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International Handbook of Urban Systems

International Handbook of Urban Systems

Studies of Urbanization and Migration in Advanced and Developing Countries

Edited by H. S. Geyer

This authoritative Handbook provides a comprehensive account of migration and economic development throughout the world, in both developed and developing countries. Some of the world’s most experienced researchers in this field look at how population redistribution patterns have impacted on urban development in a wide selection of advanced and developing countries in all the major regions of the world over the past half century.

Chapter 4: The urban future

H.S Geyer

Subjects: development studies, migration, social policy and sociology, migration, urban and regional studies, migration, urban studies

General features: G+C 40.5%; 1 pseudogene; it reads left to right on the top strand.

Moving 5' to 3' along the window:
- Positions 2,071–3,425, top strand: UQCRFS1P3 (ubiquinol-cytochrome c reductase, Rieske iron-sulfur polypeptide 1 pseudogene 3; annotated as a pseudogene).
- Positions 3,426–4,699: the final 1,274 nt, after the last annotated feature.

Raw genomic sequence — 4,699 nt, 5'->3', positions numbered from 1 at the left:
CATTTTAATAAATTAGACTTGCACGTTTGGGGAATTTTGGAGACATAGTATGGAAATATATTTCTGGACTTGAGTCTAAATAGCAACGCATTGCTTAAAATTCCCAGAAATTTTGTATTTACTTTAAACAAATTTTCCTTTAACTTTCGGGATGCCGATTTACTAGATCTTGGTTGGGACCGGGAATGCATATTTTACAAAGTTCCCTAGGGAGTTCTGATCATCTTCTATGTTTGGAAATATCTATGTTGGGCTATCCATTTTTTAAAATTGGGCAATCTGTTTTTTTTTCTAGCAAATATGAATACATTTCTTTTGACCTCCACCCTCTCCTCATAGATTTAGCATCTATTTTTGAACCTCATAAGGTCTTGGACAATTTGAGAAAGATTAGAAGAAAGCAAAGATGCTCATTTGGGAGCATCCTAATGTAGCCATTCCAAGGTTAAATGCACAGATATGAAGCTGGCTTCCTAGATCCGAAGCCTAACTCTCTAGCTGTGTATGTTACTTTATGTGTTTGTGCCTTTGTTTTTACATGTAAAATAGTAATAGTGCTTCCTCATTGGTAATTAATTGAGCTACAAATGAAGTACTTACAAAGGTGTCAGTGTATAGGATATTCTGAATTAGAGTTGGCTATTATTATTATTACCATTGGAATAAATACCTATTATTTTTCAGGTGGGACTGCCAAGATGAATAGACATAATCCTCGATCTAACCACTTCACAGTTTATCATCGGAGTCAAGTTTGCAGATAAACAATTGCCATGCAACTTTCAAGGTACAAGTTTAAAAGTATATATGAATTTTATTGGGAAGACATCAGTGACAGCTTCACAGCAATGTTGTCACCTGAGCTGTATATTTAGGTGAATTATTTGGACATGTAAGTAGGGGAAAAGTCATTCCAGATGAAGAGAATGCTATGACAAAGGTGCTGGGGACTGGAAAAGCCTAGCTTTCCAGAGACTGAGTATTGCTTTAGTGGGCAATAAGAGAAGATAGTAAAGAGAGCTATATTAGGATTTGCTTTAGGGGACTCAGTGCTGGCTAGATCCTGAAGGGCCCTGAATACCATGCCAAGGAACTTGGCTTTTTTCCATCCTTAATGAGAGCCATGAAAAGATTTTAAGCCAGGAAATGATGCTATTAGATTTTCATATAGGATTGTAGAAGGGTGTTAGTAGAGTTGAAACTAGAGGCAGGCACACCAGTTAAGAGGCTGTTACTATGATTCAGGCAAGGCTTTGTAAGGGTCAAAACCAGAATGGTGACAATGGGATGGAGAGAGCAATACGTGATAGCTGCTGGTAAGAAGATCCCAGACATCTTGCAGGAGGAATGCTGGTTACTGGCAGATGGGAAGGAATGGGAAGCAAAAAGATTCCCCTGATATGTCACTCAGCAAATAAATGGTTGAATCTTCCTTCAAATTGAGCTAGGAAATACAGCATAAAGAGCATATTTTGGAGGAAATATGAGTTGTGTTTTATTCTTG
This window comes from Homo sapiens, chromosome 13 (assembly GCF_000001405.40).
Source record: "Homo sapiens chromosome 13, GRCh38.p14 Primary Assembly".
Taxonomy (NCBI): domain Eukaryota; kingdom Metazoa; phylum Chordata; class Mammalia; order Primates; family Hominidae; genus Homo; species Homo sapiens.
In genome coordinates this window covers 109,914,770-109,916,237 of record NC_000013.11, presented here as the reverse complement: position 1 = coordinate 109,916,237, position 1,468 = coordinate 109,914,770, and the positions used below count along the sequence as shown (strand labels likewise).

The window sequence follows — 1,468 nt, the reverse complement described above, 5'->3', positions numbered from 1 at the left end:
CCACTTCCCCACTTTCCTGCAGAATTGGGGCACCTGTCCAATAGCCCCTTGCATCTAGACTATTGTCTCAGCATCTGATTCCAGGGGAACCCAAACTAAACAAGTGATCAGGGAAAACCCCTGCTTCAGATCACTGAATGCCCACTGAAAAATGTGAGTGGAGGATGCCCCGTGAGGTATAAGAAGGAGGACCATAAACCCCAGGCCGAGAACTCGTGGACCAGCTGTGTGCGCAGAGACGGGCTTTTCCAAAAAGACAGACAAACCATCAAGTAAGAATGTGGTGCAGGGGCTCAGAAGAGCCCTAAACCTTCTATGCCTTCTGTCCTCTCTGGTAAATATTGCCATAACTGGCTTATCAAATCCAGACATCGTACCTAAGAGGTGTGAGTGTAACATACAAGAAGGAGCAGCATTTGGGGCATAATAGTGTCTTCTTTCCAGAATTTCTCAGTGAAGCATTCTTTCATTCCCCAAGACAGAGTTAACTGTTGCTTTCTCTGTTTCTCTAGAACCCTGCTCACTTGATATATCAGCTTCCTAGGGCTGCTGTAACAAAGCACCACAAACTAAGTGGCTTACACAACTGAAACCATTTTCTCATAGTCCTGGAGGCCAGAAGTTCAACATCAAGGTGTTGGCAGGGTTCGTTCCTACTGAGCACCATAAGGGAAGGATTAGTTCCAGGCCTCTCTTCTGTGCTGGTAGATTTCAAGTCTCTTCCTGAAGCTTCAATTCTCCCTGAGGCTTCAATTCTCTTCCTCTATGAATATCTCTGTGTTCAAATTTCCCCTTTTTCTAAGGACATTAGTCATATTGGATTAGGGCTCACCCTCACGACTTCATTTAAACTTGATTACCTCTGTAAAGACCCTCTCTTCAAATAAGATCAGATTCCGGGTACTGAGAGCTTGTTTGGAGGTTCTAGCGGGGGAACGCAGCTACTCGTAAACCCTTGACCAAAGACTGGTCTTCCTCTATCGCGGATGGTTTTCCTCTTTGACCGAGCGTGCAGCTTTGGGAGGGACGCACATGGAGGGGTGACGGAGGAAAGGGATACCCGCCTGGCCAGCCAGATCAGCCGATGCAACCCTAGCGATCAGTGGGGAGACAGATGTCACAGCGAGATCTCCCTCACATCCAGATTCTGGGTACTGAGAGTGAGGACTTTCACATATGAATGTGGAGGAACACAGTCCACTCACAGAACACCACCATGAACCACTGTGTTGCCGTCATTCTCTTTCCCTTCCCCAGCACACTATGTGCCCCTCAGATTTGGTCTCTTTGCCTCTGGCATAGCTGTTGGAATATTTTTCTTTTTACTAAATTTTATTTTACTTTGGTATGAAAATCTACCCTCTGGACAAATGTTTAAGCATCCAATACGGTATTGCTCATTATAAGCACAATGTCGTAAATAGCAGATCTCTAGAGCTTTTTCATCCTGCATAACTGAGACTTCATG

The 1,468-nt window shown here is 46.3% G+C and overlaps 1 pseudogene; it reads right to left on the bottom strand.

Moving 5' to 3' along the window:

H. S. Geyer WHAT LIES AHEAD? THE RATE OF CHANGE When H.G. Wells published his book in 1902 on what shape urban life was expected to take in the twentieth century, based on mechanical and scientific progress at the time, it is safe to say that many of his readers would have been astonished by what he predicted for the future. But as it turned out, inventions were to follow that not even his creative mind could have imagined. Now, one hundred years later, we yet again stand at the beginning of a century where equally interesting and, safe to say, unforeseeable changes lie ahead. In fact, prospects for change are increasing by the day. If the view is correct that the world’s current pool of knowledge doubles every two years, then today’s knowledge will only form one per cent of the pool of knowledge by 2030! According to the human activities model’ there are several layers of human activities that have significantly impacted upon human settlement patterns over the centuries (see Figure 1.1). As the focus of civilizations shifted through the layers over time, specific discoveries and innovations revolutionized human life at specific time periods. Each subsequent revolution tended to open up new prospects for discoveries and innovations in uncharted territories, and at the same time they created space for new developments in areas that have already been revolutionized. In the process the rate of revolutionary change tended to increase exponentially as time went by. The human activities model...

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